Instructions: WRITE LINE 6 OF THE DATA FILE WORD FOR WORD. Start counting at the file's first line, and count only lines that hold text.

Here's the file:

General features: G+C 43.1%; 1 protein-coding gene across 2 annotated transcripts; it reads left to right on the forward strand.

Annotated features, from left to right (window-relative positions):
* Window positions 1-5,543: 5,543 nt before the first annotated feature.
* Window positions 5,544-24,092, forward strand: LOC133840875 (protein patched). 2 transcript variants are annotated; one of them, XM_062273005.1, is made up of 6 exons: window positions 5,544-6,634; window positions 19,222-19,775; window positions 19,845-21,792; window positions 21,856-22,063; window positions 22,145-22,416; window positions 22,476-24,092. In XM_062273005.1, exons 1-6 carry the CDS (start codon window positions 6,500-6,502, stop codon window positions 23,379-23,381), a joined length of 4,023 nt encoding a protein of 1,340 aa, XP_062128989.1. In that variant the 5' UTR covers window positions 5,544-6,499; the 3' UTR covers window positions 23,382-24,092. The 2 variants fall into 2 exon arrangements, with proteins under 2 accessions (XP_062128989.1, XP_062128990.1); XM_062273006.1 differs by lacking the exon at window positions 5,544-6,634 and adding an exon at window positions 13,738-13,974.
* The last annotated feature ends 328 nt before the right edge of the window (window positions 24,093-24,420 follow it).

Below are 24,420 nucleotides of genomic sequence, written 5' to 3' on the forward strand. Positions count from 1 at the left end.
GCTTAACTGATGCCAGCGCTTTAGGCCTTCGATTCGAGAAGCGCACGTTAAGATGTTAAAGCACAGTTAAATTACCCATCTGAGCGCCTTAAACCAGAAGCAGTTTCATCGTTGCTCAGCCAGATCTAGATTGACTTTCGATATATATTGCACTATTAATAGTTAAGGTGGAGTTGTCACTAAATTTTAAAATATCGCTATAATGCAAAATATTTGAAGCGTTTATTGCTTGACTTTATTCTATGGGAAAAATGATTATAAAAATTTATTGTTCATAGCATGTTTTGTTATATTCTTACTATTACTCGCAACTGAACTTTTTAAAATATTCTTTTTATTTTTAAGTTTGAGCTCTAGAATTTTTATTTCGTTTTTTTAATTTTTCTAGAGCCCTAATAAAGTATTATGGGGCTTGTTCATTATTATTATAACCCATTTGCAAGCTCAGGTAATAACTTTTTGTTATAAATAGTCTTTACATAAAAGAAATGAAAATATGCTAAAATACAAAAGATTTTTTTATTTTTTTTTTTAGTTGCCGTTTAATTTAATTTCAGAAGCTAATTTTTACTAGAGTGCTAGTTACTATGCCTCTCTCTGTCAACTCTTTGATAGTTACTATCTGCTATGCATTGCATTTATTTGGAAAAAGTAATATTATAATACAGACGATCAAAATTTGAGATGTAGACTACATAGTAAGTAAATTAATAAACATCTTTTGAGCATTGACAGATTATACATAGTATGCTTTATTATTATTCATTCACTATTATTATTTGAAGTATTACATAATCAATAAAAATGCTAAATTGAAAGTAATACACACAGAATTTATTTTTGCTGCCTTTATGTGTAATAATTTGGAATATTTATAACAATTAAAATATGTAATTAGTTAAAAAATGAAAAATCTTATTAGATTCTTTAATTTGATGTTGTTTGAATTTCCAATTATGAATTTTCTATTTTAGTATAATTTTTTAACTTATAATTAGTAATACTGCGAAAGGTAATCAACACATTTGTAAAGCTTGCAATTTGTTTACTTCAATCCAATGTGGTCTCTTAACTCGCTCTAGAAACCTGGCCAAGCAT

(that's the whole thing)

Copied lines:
Below are 24,420 nucleotides of genomic sequence, written 5' to 3' on the forward strand. Positions count from 1 at the left end.